, Volume 28, Issue 4, pp 355-360
Date: 04 Mar 2004

Quality of Life Associated with Surgery for Esophageal Cancer: Differences between Collar and Intrathoracic Anastomoses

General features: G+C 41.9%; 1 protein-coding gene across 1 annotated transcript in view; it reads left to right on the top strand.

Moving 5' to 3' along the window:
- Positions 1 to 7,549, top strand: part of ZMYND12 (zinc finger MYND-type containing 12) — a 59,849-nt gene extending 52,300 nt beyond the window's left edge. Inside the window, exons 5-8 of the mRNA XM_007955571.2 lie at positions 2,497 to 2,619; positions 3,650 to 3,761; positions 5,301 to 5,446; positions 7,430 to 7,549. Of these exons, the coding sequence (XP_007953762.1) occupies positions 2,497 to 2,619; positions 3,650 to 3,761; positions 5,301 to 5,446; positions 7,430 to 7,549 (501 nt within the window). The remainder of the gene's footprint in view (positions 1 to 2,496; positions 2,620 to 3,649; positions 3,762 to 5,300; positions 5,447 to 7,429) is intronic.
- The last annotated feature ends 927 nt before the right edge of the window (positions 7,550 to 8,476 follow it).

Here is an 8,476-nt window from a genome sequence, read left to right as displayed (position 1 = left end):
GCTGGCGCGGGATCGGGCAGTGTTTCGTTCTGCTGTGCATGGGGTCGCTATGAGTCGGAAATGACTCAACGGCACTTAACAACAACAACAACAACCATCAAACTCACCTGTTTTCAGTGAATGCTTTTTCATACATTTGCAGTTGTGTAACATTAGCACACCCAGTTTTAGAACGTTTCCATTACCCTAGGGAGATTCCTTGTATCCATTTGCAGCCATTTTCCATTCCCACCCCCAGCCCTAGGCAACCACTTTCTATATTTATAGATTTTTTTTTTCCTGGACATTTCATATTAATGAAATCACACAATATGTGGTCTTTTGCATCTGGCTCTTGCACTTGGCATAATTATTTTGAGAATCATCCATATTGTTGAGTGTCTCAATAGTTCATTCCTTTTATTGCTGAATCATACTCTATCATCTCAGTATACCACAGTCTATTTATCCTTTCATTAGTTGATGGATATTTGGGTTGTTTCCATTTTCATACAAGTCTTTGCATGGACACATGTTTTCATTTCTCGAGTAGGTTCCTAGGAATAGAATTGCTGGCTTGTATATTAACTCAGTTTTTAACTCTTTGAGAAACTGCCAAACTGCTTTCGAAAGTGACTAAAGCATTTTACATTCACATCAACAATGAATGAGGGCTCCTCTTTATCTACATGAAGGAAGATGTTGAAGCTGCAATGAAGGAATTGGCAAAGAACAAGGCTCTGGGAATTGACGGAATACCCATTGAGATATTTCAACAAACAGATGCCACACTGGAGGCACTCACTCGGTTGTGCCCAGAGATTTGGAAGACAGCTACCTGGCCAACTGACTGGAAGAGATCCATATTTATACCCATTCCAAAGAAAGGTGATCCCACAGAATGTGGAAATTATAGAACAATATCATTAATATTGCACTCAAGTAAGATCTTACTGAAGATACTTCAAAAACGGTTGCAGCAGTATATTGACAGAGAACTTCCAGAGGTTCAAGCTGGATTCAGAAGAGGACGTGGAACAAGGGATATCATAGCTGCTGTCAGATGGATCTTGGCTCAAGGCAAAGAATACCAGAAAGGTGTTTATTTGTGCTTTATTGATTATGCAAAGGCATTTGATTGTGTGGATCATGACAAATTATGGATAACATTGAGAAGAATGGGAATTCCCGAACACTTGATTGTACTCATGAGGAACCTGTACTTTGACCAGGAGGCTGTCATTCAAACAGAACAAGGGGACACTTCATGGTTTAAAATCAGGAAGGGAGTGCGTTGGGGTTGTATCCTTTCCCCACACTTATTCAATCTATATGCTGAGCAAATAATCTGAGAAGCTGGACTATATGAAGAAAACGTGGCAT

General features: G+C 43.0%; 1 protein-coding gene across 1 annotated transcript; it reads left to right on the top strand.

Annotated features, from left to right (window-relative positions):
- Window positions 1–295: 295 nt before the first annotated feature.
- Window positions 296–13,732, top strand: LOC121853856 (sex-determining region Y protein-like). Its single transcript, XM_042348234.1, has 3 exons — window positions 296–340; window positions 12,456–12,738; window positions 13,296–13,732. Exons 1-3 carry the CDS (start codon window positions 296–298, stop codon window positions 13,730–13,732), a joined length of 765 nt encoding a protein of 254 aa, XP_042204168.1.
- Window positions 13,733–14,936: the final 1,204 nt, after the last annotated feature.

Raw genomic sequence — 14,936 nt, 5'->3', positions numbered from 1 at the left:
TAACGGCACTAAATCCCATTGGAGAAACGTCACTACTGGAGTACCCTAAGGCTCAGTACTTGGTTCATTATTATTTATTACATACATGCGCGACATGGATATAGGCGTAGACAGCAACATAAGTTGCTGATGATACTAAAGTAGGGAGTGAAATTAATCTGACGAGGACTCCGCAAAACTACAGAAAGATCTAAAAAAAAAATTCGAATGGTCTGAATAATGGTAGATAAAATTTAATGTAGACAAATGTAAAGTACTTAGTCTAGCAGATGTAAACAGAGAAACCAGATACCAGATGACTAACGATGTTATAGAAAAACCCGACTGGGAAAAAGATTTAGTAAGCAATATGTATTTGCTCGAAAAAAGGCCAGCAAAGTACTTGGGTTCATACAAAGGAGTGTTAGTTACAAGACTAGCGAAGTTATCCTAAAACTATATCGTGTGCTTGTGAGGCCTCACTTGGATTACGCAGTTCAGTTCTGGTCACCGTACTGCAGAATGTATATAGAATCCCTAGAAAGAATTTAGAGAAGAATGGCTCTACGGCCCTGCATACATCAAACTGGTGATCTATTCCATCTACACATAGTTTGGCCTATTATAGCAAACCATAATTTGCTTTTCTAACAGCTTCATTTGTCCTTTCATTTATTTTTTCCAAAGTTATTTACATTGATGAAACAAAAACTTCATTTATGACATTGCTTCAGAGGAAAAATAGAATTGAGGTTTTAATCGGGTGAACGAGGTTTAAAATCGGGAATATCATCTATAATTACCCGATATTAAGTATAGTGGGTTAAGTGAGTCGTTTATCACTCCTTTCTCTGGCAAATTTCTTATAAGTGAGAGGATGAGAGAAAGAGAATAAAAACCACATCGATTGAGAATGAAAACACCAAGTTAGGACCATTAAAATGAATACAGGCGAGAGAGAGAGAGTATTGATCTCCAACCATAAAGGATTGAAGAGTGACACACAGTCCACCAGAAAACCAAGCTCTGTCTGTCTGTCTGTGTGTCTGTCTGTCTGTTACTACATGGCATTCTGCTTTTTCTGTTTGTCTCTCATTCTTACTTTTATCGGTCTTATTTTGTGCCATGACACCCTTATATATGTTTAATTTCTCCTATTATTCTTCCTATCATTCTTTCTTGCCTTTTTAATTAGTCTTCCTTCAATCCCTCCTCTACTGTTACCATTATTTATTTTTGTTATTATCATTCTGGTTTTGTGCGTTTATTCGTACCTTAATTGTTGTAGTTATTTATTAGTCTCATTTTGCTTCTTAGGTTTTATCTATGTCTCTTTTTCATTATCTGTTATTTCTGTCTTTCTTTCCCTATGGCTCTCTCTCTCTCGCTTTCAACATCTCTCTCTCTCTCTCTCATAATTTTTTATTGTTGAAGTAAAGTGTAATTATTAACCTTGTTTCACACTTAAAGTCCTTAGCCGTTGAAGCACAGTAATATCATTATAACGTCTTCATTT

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Postoperative survival and complication rates have traditionally been the standard parameters of outcome after oncologic surgery. In tumors with poor patient survival, such as esophageal cancer, studies about quality of life are rare. The objectives of this study were to assess outcomes in terms of quality of life in patients with esophageal cancer when investigating differences between two surgical reconstructive procedures: intrathoracic anastomosis and collar anastomosis. A total of 108 patients with esophageal cancer had undergone surgery for esophageal cancer in our department from 1992 to 2000. Median survival was 36 months with no significant differences between patients undergoing collar or intrathoracic anastomosis. After determining the survival status, questionnaires on quality of life were sent to all patients 1 to 2 years after surgery. We received data from 46 patients. The responders were divided into groups of intrathoracic anastomosis (n = 24) and collar anastomosis (n = 22). Patients with the collar anastomosis showed significantly better physical and social functioning and global health status. From the viewpoint of postoperative quality of life, reflux-related symptoms were the major problem for patients with an intrathoracic anastomosis. These symptoms cause significant insomnia and impair social and physical function. The study showed that assessing quality of life with specific and general instruments is helpful for determining the differences between surgical procedures where standard parameters such as survival have their limitations.